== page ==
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Research Seminar: JP Rippe
September 26, 2016 @ 12:20 pm - 1:20 pm
Title: Assessing Historical Growth and Connectivity of Coral Reefs at Multiple Scales Throughout the Caribbean Basin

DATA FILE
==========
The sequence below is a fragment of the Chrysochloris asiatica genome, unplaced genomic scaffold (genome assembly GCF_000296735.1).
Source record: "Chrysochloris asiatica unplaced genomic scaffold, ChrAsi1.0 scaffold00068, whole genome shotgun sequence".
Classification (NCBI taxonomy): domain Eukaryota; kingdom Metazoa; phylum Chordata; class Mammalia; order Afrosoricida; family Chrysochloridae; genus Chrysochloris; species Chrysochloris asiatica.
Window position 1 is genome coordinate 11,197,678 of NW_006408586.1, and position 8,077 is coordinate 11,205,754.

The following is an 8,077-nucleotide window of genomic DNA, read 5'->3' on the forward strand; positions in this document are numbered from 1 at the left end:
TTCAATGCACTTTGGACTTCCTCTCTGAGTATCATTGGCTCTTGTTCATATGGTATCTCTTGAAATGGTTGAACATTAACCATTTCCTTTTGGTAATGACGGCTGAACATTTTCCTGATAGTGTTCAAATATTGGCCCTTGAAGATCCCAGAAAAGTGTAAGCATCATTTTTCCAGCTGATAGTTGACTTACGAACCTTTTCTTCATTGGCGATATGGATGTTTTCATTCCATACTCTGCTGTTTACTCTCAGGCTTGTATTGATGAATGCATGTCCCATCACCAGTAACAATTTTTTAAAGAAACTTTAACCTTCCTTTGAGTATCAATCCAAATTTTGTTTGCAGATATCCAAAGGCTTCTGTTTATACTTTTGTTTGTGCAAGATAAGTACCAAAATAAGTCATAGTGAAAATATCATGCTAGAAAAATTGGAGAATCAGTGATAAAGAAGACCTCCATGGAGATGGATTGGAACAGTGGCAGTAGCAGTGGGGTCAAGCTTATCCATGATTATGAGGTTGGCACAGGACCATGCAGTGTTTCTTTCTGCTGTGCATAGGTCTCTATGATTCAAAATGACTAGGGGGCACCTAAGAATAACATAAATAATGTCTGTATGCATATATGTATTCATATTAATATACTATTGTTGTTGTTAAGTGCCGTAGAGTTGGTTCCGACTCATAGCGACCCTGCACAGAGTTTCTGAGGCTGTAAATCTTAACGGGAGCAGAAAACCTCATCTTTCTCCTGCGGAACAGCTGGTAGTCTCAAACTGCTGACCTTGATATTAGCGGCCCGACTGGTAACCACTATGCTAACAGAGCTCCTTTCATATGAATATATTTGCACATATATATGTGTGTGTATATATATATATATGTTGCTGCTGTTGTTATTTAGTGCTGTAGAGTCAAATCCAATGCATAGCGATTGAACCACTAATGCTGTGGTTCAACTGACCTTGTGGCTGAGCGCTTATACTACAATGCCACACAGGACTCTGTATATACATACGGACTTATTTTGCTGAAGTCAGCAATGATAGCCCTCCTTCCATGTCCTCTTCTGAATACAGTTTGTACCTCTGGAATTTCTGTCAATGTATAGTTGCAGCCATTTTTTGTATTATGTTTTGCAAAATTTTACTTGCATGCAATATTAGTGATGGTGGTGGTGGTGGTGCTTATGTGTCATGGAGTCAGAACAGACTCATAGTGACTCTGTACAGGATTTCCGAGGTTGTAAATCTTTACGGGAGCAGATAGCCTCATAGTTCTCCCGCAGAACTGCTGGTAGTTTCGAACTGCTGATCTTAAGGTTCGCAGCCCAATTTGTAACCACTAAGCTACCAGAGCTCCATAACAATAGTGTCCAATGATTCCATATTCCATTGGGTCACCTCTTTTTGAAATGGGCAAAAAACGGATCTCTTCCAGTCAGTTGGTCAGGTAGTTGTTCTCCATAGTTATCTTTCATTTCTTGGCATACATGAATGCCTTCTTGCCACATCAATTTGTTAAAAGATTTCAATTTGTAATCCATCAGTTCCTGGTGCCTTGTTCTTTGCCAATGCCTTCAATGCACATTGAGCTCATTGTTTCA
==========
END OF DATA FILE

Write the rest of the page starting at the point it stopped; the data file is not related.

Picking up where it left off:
Abstract: Over the past three decades, coral reefs in the Caribbean Sea have experienced severe reductions in live coral cover, biodiversity, and structural complexity, with estimates of total loss reaching 60% region-wide. As reports of decline continue to mount, researchers and managers are pressed to develop action plans that identify and protect the valuable reefs we have left. Such a challenge requires that we understand not only the environmental factors that jeopardize coral reef health, but also the biological and evolutionary forces that strengthen their resilience. Of the many threats to coral reefs, rising ocean temperatures are most frequently implicated in their decline; yet, recent research suggests that the effect of warming on individual coral colonies may vary drastically depending on their prior history of thermal exposure. Specifically, corals in nearshore environments that experience extreme daily and seasonal temperature fluctuations have been found to tolerate rising temperatures more effectively than their counterparts in forereef habitats. Adopting an interdisciplinary approach which incorporates sclerochronology, ex situ experimental design and population genetics, my research seeks to evaluate the nature of this phenomenon specifically throughout the Florida Keys Reef Tract, and to evaluate the potential for local acclimatization to bolster reef resilience at larger spatial scales via larval dispersal. The results of these projects will provide insight into the future trajectory of Caribbean reefs and will aid managers in identifying critical reef areas for protection.